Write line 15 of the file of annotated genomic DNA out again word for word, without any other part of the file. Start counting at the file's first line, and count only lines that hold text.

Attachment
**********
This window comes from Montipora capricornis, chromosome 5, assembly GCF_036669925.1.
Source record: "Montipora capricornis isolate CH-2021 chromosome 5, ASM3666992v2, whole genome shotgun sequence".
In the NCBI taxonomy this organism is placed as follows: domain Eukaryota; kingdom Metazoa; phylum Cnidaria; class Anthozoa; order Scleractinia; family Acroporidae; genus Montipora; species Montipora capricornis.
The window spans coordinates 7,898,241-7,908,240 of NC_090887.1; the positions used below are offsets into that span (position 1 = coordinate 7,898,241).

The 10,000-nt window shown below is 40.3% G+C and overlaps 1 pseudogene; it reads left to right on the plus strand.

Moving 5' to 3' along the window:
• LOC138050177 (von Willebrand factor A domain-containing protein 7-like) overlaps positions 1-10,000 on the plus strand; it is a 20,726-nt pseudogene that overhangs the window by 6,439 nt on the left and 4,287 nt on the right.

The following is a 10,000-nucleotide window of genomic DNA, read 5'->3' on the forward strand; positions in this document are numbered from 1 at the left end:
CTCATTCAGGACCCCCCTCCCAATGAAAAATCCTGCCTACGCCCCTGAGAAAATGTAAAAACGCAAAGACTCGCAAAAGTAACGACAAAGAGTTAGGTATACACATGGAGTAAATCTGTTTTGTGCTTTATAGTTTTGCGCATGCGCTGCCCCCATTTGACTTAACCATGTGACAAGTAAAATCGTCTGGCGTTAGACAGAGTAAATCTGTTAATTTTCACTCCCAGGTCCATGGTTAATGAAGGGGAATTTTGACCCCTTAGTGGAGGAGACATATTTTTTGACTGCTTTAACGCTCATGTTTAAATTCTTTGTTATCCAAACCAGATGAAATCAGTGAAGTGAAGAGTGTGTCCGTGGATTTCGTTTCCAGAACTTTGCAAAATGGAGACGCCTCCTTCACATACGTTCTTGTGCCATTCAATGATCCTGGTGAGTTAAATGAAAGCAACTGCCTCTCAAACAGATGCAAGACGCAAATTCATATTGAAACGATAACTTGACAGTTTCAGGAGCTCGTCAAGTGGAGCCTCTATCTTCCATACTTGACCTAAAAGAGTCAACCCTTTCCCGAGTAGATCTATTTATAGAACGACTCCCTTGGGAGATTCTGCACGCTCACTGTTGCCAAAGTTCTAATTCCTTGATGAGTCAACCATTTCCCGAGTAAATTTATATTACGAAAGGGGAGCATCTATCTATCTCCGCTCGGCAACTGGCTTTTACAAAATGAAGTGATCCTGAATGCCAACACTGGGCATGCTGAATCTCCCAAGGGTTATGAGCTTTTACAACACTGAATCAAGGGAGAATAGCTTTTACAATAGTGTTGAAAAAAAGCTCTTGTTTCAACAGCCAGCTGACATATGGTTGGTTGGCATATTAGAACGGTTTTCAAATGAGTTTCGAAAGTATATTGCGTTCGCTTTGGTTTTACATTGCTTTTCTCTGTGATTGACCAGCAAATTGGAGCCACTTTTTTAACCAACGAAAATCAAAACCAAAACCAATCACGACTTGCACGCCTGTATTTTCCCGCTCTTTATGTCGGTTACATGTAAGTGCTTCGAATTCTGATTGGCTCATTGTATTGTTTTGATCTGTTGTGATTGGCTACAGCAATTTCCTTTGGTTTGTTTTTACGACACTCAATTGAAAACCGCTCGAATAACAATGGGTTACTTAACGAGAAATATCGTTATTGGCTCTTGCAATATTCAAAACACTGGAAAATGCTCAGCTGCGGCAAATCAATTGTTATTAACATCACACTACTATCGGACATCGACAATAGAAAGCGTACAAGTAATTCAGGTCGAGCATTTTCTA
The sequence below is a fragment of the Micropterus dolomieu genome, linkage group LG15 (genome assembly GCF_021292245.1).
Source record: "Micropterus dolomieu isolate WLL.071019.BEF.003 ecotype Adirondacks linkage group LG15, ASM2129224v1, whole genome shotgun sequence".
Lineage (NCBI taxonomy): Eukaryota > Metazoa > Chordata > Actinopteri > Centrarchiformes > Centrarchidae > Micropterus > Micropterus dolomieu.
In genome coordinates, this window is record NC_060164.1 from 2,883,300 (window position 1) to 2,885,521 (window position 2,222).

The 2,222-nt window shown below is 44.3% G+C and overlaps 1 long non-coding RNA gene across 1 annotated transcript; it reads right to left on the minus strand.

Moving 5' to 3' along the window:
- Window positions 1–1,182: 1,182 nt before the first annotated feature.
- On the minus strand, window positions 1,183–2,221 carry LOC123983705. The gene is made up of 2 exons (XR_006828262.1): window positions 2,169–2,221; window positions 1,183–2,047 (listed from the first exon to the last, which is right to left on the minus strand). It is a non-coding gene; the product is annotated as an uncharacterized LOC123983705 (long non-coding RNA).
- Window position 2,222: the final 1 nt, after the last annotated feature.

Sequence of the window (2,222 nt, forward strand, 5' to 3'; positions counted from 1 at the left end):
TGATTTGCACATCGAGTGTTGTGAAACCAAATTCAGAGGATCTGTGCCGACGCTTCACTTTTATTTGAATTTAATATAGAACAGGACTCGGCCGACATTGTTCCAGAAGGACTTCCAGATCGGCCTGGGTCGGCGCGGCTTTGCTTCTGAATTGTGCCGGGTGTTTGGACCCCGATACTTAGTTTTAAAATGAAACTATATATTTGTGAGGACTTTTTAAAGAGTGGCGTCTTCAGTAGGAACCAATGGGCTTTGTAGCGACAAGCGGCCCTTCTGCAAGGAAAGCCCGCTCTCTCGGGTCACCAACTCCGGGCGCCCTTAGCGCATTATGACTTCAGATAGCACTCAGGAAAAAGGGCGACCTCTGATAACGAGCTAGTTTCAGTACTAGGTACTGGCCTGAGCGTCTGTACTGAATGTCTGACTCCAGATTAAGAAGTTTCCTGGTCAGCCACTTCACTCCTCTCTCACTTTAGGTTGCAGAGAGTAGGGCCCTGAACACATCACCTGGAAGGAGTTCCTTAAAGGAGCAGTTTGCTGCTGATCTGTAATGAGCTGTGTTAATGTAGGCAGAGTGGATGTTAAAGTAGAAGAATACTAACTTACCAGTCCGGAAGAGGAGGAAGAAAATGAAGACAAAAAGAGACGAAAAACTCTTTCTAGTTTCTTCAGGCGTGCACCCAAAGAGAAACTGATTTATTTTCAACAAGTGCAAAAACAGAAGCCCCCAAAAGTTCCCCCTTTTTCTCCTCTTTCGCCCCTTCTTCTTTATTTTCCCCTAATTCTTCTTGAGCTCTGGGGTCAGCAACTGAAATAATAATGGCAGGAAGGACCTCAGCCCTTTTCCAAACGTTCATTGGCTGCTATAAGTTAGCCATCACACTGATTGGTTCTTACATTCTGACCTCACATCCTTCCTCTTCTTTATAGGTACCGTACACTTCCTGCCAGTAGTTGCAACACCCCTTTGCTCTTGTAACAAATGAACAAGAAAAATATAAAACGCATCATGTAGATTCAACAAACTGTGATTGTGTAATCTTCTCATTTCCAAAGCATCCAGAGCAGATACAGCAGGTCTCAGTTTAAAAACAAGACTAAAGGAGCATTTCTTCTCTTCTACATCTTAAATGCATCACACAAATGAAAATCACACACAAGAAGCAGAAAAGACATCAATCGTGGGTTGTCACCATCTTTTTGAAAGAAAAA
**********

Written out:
Moving 5' to 3' along the window: